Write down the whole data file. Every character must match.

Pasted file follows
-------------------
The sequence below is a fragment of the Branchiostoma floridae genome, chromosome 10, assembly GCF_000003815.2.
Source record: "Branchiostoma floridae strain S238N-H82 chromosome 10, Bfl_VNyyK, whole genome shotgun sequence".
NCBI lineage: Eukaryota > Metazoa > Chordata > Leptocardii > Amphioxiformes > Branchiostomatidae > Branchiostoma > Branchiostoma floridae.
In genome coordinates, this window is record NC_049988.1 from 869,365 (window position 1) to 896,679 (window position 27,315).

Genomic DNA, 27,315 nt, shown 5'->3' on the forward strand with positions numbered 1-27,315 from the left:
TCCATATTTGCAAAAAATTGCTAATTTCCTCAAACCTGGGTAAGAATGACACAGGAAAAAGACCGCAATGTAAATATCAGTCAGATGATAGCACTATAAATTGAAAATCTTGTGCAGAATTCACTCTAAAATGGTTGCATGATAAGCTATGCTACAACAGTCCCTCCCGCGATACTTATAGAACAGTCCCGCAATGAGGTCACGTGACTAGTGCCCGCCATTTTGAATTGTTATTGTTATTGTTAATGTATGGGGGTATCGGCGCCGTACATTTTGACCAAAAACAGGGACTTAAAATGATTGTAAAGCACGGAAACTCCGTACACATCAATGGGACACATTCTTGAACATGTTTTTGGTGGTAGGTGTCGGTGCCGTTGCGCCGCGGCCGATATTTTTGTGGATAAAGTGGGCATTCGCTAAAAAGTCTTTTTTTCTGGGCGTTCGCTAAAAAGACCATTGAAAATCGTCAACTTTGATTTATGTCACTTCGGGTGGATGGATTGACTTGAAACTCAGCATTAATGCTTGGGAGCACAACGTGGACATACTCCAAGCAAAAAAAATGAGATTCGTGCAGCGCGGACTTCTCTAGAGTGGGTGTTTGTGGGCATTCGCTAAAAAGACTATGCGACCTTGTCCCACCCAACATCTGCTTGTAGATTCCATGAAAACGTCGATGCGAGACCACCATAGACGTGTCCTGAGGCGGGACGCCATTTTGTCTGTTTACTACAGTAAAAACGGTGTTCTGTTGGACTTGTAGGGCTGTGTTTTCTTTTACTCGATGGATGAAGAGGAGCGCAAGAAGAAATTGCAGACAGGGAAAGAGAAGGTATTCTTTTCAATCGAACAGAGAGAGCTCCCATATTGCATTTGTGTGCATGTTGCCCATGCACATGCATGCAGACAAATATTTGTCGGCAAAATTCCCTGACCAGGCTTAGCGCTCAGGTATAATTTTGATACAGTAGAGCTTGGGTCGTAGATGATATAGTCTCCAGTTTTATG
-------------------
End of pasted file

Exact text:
The sequence below is a fragment of the Branchiostoma floridae genome, chromosome 10, assembly GCF_000003815.2.
Source record: "Branchiostoma floridae strain S238N-H82 chromosome 10, Bfl_VNyyK, whole genome shotgun sequence".
NCBI lineage: Eukaryota > Metazoa > Chordata > Leptocardii > Amphioxiformes > Branchiostomatidae > Branchiostoma > Branchiostoma floridae.
In genome coordinates, this window is record NC_049988.1 from 869,365 (window position 1) to 896,679 (window position 27,315).

Genomic DNA, 27,315 nt, shown 5'->3' on the forward strand with positions numbered 1-27,315 from the left:
TCCATATTTGCAAAAAATTGCTAATTTCCTCAAACCTGGGTAAGAATGACACAGGAAAAAGACCGCAATGTAAATATCAGTCAGATGATAGCACTATAAATTGAAAATCTTGTGCAGAATTCACTCTAAAATGGTTGCATGATAAGCTATGCTACAACAGTCCCTCCCGCGATACTTATAGAACAGTCCCGCAATGAGGTCACGTGACTAGTGCCCGCCATTTTGAATTGTTATTGTTATTGTTAATGTATGGGGGTATCGGCGCCGTACATTTTGACCAAAAACAGGGACTTAAAATGATTGTAAAGCACGGAAACTCCGTACACATCAATGGGACACATTCTTGAACATGTTTTTGGTGGTAGGTGTCGGTGCCGTTGCGCCGCGGCCGATATTTTTGTGGATAAAGTGGGCATTCGCTAAAAAGTCTTTTTTTCTGGGCGTTCGCTAAAAAGACCATTGAAAATCGTCAACTTTGATTTATGTCACTTCGGGTGGATGGATTGACTTGAAACTCAGCATTAATGCTTGGGAGCACAACGTGGACATACTCCAAGCAAAAAAAATGAGATTCGTGCAGCGCGGACTTCTCTAGAGTGGGTGTTTGTGGGCATTCGCTAAAAAGACTATGCGACCTTGTCCCACCCAACATCTGCTTGTAGATTCCATGAAAACGTCGATGCGAGACCACCATAGACGTGTCCTGAGGCGGGACGCCATTTTGTCTGTTTACTACAGTAAAAACGGTGTTCTGTTGGACTTGTAGGGCTGTGTTTTCTTTTACTCGATGGATGAAGAGGAGCGCAAGAAGAAATTGCAGACAGGGAAAGAGAAGGTATTCTTTTCAATCGAACAGAGAGAGCTCCCATATTGCATTTGTGTGCATGTTGCCCATGCACATGCATGCAGACAAATATTTGTCGGCAAAATTCCCTGACCAGGCTTAGCGCTCAGGTATAATTTTGATACAGTAGAGCTTGGGTCGTAGATGATATAGTCTCCAGTTTTATG